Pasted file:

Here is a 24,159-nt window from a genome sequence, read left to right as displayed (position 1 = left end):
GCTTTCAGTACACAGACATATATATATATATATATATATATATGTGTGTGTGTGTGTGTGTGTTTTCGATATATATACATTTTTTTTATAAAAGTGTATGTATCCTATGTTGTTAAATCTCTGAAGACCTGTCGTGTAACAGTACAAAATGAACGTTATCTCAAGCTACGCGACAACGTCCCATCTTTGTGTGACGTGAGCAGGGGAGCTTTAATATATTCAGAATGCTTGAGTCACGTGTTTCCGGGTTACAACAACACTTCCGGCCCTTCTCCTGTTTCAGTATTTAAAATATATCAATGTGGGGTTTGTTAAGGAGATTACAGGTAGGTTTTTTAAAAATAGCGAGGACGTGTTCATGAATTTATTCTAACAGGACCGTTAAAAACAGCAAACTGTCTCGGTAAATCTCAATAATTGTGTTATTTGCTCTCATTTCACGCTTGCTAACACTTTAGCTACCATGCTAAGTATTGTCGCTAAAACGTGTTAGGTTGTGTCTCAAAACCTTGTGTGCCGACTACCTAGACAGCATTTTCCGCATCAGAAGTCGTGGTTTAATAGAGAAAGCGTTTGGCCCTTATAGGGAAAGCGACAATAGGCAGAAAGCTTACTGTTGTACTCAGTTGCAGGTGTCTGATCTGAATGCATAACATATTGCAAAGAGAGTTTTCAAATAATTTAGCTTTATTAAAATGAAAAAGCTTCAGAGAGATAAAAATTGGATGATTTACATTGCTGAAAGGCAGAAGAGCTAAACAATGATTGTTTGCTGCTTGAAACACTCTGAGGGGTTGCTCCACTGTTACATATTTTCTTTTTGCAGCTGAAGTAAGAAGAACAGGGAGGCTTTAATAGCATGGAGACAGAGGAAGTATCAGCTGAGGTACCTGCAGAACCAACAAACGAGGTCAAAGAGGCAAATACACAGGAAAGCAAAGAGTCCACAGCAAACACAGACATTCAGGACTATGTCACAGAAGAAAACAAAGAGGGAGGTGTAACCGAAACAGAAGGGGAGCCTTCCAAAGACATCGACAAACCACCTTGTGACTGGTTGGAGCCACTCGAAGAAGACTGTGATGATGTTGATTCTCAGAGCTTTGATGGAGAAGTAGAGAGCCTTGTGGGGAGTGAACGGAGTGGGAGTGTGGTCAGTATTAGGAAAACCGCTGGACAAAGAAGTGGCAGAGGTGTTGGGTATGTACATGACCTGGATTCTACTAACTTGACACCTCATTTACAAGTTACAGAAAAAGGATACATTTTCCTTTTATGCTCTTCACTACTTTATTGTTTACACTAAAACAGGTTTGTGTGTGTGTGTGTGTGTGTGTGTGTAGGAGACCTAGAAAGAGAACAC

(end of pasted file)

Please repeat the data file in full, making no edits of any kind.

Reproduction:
Here is a 24,159-nt window from a genome sequence, read left to right as displayed (position 1 = left end):
GCTTTCAGTACACAGACATATATATATATATATATATATATATGTGTGTGTGTGTGTGTGTGTTTTCGATATATATACATTTTTTTTATAAAAGTGTATGTATCCTATGTTGTTAAATCTCTGAAGACCTGTCGTGTAACAGTACAAAATGAACGTTATCTCAAGCTACGCGACAACGTCCCATCTTTGTGTGACGTGAGCAGGGGAGCTTTAATATATTCAGAATGCTTGAGTCACGTGTTTCCGGGTTACAACAACACTTCCGGCCCTTCTCCTGTTTCAGTATTTAAAATATATCAATGTGGGGTTTGTTAAGGAGATTACAGGTAGGTTTTTTAAAAATAGCGAGGACGTGTTCATGAATTTATTCTAACAGGACCGTTAAAAACAGCAAACTGTCTCGGTAAATCTCAATAATTGTGTTATTTGCTCTCATTTCACGCTTGCTAACACTTTAGCTACCATGCTAAGTATTGTCGCTAAAACGTGTTAGGTTGTGTCTCAAAACCTTGTGTGCCGACTACCTAGACAGCATTTTCCGCATCAGAAGTCGTGGTTTAATAGAGAAAGCGTTTGGCCCTTATAGGGAAAGCGACAATAGGCAGAAAGCTTACTGTTGTACTCAGTTGCAGGTGTCTGATCTGAATGCATAACATATTGCAAAGAGAGTTTTCAAATAATTTAGCTTTATTAAAATGAAAAAGCTTCAGAGAGATAAAAATTGGATGATTTACATTGCTGAAAGGCAGAAGAGCTAAACAATGATTGTTTGCTGCTTGAAACACTCTGAGGGGTTGCTCCACTGTTACATATTTTCTTTTTGCAGCTGAAGTAAGAAGAACAGGGAGGCTTTAATAGCATGGAGACAGAGGAAGTATCAGCTGAGGTACCTGCAGAACCAACAAACGAGGTCAAAGAGGCAAATACACAGGAAAGCAAAGAGTCCACAGCAAACACAGACATTCAGGACTATGTCACAGAAGAAAACAAAGAGGGAGGTGTAACCGAAACAGAAGGGGAGCCTTCCAAAGACATCGACAAACCACCTTGTGACTGGTTGGAGCCACTCGAAGAAGACTGTGATGATGTTGATTCTCAGAGCTTTGATGGAGAAGTAGAGAGCCTTGTGGGGAGTGAACGGAGTGGGAGTGTGGTCAGTATTAGGAAAACCGCTGGACAAAGAAGTGGCAGAGGTGTTGGGTATGTACATGACCTGGATTCTACTAACTTGACACCTCATTTACAAGTTACAGAAAAAGGATACATTTTCCTTTTATGCTCTTCACTACTTTATTGTTTACACTAAAACAGGTTTGTGTGTGTGTGTGTGTGTGTGTGTGTAGGAGACCTAGAAAGAGAACAC